"Frank McLowery had been quiet and talked very little, up to then. He immediately swore that he was not out to accept bribes from anybody. The ex-Sargent soldier lost his temper worse than ever, swearing by every thing that he would rather turn it into a shooting match than go back to Camp Thomas." At this impasse, Melvin and Frank went to where they had hobbled their horses. Jones decided that if they were to set out for Camp Apache, that the soldiers would reconsider and agree to return to Camp Thomas. The bluff worked and the soldiers worked out a bargain where they would return to Camp Thomas with the posse. But they would skirt the fort and instead allowed to be taken into custody by the Judge of the civilian encampment next to Camp Thomas. Jones and McLaury delivered their prisoners to the Judge that night without any trouble. They next day they discovered the judge had been a former comrade of the Sargent and had been able to settle the stolen harness issue out of court.
Although Melvin Jones said he knew both of the McLaury's, he mentions Tom only in passing when speaking of both brothers.11
Return to Top

Boomtown and the Babocomari Ranch
In September 1878, word of a big silver strike at a place called Goose Flats not 100 miles south of Camp Thomas, where the McLaury brothers were living. Soon hundreds were braving harsh desert elements and angry Apaches to come to the newly founded town of Tombstone. At first, tents were all that made up the town, but within a year, Tombstone was shiny metropolis in the Arizona desert, complete with elegant music halls, saloons and restaurants. Along with the prospectors and mining entrepreneurs flocking to Goose Flats came every sort of Americans, following the scent of money. People of all races and religions, filthy rich and poor mingled in the streets. And all shared the same dreams of making their fortune.
Among the throngs of people entering Tombstone in late 1879, came the Earp Brothers. Jim Virgil and Wyatt Earp, hungry for new opportunities, looked to the saloons for quick money and various mining interests for the chance for big money. Jim took to tending bar, Wyatt looked into the gambling prospects and Virgil, already a US Deputy Marshal, was interested in a City Marshal position.
A hundred miles or so to the north, The McLaury's saw the opportunity in starting a cattle ranch near Tombstone. In 1879, they bought some stock and claimed land some 20 miles east of Tombstone, along the Babocomari River.
Like almost every tract of prime land around Tombstone, The legality of the land grants along the Babocomari River was in question. In some cases the lands still had legal registered grants owned by the original Mexican settlers, protected by terms in the Gadsen Treaty with Mexico. For most of the 1870's much of the land was devoid white or Mexican settlers, when Cochise and the Ciricahua Apache ruled supreme. When silver was found in the area, there was a mad rush to claim apiece as quick as possible. And the McLaurys were quick. The ranch was in an excellent location, with rivers on two side (the Babocomari and the San Pedro) providing lush grazing so close to the Tombstone markets.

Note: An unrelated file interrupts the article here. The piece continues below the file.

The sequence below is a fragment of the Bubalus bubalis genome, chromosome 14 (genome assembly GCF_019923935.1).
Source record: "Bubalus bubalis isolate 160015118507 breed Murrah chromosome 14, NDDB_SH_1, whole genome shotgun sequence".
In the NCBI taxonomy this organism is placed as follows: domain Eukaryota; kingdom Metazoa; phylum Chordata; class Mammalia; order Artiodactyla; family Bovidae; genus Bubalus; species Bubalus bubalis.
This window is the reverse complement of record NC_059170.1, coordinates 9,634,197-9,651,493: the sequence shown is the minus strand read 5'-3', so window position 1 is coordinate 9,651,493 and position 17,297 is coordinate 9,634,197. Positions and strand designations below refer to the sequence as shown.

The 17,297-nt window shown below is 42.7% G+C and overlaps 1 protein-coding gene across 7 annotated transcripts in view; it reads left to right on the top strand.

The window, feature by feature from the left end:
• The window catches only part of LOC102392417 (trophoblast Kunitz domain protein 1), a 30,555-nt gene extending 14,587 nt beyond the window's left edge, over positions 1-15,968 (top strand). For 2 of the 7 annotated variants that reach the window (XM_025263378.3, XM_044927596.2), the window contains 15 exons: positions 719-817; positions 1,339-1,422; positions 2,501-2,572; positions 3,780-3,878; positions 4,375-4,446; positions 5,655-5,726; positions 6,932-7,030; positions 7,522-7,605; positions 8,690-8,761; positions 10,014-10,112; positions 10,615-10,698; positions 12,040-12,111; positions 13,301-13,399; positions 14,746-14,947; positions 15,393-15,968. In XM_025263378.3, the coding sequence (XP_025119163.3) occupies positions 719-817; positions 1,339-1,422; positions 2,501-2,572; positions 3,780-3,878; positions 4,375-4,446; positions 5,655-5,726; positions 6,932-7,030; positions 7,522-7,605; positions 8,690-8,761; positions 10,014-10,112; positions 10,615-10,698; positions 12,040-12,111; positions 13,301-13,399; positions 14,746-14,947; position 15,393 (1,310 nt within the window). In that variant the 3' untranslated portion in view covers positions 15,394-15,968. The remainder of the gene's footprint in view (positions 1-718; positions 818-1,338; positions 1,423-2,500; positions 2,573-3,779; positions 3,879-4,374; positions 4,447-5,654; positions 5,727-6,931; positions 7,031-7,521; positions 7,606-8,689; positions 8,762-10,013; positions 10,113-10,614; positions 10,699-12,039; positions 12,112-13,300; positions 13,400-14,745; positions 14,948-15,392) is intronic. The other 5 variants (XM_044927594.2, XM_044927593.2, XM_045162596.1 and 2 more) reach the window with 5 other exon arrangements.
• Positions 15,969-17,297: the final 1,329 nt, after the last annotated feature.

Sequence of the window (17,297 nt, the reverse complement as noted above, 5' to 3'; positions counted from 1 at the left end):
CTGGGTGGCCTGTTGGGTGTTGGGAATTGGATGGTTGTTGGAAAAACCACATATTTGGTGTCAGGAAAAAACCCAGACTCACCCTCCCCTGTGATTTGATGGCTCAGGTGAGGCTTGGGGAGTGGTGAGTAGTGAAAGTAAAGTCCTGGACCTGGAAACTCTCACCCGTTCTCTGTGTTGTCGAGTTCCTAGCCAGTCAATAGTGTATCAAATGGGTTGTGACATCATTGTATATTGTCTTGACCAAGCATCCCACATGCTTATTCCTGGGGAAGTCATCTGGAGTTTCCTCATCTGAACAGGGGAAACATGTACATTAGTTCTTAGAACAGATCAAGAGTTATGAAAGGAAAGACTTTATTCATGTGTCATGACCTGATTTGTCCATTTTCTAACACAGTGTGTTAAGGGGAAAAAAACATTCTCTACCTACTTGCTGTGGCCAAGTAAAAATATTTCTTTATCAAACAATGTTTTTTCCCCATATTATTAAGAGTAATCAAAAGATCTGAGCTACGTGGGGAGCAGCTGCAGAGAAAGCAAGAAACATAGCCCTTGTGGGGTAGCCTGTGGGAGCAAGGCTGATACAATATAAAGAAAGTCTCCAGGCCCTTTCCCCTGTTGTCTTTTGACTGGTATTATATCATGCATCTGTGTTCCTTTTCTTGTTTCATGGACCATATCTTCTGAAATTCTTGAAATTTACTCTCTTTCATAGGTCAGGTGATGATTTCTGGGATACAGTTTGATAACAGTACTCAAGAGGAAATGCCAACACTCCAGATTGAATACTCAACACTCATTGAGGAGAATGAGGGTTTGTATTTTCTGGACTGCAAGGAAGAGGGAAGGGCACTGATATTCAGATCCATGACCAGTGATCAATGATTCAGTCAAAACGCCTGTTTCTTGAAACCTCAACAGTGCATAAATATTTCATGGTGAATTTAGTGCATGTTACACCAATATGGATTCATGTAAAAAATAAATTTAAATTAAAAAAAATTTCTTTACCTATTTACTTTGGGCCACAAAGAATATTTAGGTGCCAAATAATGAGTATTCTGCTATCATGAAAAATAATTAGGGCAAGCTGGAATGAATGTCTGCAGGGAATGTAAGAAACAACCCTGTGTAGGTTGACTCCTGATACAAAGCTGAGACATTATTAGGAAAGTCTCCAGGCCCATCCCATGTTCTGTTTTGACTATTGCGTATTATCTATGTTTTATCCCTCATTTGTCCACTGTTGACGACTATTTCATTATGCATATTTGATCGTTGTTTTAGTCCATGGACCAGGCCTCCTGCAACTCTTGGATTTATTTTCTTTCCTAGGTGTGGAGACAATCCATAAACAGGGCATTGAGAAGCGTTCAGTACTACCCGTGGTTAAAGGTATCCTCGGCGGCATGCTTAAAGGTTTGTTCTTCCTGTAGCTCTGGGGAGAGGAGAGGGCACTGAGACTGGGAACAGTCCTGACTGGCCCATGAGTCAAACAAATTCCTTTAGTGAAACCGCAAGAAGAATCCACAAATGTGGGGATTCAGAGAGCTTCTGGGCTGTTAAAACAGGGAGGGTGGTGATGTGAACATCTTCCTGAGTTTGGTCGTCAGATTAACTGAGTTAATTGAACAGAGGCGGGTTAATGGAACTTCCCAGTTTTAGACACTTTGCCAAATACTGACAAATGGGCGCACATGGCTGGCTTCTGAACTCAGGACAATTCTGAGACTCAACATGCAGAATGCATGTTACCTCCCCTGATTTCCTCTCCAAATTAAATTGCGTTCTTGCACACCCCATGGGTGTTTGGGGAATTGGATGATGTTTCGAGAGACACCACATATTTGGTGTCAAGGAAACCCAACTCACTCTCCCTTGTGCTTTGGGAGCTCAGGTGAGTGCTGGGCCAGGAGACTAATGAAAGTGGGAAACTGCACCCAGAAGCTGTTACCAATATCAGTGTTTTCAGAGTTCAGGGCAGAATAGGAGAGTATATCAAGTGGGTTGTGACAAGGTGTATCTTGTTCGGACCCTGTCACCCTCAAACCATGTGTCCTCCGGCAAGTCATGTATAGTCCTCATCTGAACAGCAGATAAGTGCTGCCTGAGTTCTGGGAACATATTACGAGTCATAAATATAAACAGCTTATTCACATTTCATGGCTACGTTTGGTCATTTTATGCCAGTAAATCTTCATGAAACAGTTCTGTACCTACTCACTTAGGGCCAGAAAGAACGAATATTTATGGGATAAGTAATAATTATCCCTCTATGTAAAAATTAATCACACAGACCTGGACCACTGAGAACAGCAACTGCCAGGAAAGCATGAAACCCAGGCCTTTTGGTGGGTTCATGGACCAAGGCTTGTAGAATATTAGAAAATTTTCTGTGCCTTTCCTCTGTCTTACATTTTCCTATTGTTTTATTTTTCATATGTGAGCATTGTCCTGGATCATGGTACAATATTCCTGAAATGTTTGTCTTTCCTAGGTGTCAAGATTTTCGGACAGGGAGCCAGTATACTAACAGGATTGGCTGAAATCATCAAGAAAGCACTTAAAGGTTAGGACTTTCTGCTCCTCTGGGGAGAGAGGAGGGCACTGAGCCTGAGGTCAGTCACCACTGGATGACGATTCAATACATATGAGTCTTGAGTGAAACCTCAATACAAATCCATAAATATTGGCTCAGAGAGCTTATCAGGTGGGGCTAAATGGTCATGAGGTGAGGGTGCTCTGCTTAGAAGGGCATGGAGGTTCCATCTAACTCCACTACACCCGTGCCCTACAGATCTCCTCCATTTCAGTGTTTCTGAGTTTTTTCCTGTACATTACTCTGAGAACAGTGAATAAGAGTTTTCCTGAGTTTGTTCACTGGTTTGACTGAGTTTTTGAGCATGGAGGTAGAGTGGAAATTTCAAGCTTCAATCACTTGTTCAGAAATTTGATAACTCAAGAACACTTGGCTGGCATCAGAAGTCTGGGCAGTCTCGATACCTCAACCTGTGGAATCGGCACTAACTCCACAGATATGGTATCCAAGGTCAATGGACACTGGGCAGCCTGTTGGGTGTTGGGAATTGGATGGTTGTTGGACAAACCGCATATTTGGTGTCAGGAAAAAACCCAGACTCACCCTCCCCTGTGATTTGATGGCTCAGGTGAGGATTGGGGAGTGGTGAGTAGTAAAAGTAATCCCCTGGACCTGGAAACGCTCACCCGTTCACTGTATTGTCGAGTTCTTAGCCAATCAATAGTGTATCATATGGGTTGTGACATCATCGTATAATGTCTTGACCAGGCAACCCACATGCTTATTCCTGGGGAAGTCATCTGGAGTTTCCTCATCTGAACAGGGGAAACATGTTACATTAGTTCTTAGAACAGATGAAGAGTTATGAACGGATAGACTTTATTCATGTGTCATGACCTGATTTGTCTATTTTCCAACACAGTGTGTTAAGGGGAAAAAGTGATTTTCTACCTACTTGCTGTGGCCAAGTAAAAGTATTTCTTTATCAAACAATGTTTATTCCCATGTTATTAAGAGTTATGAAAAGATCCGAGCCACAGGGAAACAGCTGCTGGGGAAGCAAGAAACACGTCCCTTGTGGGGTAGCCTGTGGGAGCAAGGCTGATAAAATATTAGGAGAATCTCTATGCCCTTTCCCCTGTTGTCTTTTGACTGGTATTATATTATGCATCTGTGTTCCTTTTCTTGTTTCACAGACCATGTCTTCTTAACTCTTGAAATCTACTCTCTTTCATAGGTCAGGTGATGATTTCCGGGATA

The McLaurys are listed in the 1880 US Census, Pima Co., living in the Babocomari Valley, dated June 24, 1880, with a correct spelling of their last name, for a change. Frank, age 31, is listed as the head of the house with occupation of "Stock Raiser". Tom, age 27, also has his occupation listed as "Stock Raiser". They also had a boarder staying with them at the time, by the name of Wesley Pearce, age 27, from Texas.
Return to Top

Marked Mules Makes McLaury Mad
Just a month after the Pima County census taker had come by the McLaury Ranch, Frank and Tom had more visitors in the form of a posse. On July 25, Stolen army mules were allegedly reported hidden on the McLaury ranch, on the Babocomari creek. Frank McLaury said that Lt. (J.H.) Hurst, "came to my ranch with an escort of soldiers accompanied by several citizens" (the "citizens" were Virgil, Wyatt & Morgan Earp, Wells Fargo Agent Marshal Williams & four soldiers) and informed him of the theft (supposedly by a tip from a cowboy to Virgil). Wyatt would complain that he and his brothers were dismissed by Hurst after the latter "made some kind of compromise" with McLaury's neighbor and fellow rancher Frank Patterson in order to retrieve the animals. Patterson reportedly was overseeing the changing of the brand on the mules from "U.S." to "D.8.". In order to avoid bloodshed, Captain Hurst and Patterson came to agreement that the mules would be returned the next day if no arrests were made, to which Hurst agreed. Despite the parlay, Lt. Hurst returned empty-handed. The mules were never returned.
On July 27 Frank, Tom, Billy Clanton and Patterson rode into town and reportedly laughed at Hurst saying they made the deal only to clear out the Earps.
On July 30 Hurst published a notice in the Epitaph. He noted that the animals were sighted near the McLaury ranch and where and what the brand was. He named Pony Diehl, A.T. Hansbrough & Mac Demasters as the thieves and charged Frank McLaury and Patterson as the ones hiding the stolen mules.